Turner Prize win must not restrict Assemble’s work to the zone of ‘art’


Turner Prize win must not restrict Assemble’s work to the zone of ‘art’

To help me take stock of Assemble’s Turner Prize win I revisited a lecture by 2003 Turner Prize winner Grayson Perry, delivered in Liverpool in 2013. In it, Grayson offers guidance for discerning the boundaries of contemporary art. These include: Is it in a gallery? Is it made by an artist? And the “themepark + suduko” test; does it shock and make us think?

These boundaries have been getting less and less obvious over recent decades, but it will still have surprised many that a group of young architects won the UK’s most prestigious prize in contemporary art – for a project refurbishing houses in Liverpool.

Assemble are a creative collective and the judges saw their work as sitting in a long tradition of collective art practice. I’m not sure Grayson’s markers of contemporary art are satisfied here, but he offers reassurance that art is a “baggy idea”.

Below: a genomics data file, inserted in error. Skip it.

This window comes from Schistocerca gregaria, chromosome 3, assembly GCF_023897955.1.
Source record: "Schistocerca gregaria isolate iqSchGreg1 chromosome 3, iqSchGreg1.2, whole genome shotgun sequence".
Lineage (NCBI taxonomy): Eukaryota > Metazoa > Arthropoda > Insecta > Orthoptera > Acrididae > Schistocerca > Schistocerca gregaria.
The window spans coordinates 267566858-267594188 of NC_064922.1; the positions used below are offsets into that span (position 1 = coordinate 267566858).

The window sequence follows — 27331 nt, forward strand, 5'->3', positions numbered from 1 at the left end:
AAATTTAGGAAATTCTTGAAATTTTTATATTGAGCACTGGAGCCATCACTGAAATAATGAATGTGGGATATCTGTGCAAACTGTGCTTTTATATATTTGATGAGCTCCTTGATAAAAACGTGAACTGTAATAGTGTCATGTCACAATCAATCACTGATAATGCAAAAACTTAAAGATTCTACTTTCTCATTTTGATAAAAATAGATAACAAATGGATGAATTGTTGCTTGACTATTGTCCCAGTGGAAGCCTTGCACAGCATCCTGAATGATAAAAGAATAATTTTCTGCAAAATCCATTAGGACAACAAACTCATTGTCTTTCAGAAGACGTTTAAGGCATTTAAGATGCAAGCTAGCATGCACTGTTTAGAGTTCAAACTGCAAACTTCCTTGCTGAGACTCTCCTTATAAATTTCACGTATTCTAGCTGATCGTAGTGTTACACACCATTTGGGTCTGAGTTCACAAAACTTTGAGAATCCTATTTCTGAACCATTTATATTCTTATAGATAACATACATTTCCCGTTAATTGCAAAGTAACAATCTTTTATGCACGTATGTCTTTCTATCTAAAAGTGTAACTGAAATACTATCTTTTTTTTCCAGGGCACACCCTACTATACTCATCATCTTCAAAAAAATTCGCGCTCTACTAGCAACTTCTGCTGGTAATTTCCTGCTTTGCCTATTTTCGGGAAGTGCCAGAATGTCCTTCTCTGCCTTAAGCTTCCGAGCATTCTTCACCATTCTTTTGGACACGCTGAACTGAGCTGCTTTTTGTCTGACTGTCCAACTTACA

In the series of projects in Granby, South Liverpool, that attracted the attention of the Turner Prize, Assemble worked with local people to redevelop the area in a way that was meaningful to them, using its existing buildings. Their client is Granby 4 Streets Community Land Trust.

Assemble became a major player in a successful urban regeneration project, in an area that had been left to decay for a generation. Initiatives which might have seen these streets re-invigorated or replaced had been tabled before but none came to fruition. So this is a very significant project worthy of recognition by a major national award, although an art prize may seem surprising. […]


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